“The way to solve this is to have the oil refined in Alberta,” said Nelson Coun. Robin Cherbo. “Bitumen should not be sent through a pipeline.”

North Cowichan Coun. Al Siebring argued pipelines aren’t under municipal jurisdiction and such resolutions “dilute the credibility” of UBCM on more valid topics.

Earlier in the week, UBCM delegates narrowly defeated another Burnaby resolution calling for outright opposition to the Trans Mountain pipeline expansion. Several speakers feared denial of the project would result in more oil carried by rail at greater risk.

The City of Burnaby and Kinder Morgan continue to spar before the NEB as to whether pipeline survey crews can conduct intrusive study work on Burnaby Mountain after a preliminary ruling that the company cannot violate Burnaby bylaws.

Other resolutions passed Friday by UBCM included:

– A call from Kamloops to give municipal bylaw enforcement officers the power to break into vehicles and enter other non-residential premises to rescue animals in critical distress. City staff currently must call RCMP or SPCA officers if they find dogs about to perish in a parked car.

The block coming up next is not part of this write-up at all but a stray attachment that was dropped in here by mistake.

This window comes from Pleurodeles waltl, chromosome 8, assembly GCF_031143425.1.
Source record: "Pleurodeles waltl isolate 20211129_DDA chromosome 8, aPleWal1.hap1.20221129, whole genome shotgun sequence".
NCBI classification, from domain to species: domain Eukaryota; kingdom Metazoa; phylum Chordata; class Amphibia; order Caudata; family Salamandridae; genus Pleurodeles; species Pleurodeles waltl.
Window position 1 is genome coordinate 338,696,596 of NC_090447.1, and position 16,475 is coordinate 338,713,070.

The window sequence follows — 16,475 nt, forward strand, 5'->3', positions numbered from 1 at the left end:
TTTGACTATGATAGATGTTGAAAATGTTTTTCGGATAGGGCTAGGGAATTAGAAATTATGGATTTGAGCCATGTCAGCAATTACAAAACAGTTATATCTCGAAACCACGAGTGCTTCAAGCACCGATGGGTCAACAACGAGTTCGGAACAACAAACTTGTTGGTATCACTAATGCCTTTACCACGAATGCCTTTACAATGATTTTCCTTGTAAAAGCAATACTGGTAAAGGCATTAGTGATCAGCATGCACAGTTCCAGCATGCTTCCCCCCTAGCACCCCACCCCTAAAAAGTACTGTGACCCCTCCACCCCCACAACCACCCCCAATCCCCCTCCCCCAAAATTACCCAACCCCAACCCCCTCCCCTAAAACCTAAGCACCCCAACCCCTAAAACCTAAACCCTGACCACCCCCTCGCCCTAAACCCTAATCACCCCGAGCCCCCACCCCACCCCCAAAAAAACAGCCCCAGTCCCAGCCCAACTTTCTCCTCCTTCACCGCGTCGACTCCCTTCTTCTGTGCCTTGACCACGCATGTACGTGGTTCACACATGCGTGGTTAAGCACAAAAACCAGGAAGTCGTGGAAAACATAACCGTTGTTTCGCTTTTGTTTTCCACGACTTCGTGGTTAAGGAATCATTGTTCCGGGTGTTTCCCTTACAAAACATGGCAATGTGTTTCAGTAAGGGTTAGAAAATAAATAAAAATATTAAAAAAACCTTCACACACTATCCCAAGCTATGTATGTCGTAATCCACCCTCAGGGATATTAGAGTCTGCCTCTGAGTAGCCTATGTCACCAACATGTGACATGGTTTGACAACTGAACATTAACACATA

– A request that Telus priorize telephone landline repairs in rural areas, where residents may not have cellphone coverage and sometimes face a wait of weeks without 911 access if service fails.

– A resolution urging Ottawa to immediately restrict old rail tanker cars slated for a three-year phase out to carrying only non-volatile liquids.

– A resolution opposing provincial grants to municipalities with no residents, such as the new Jumbo Glacier Resort, which Invermere’s mayor said is the recipient of “ridiculous” government subsidies.

Get local stories you won't find anywhere else right to your inbox.
Sign up here

Just Posted

West Shore RCMP is asking for the public’s help in locating Mackenzie Courchene, a Langford teenager.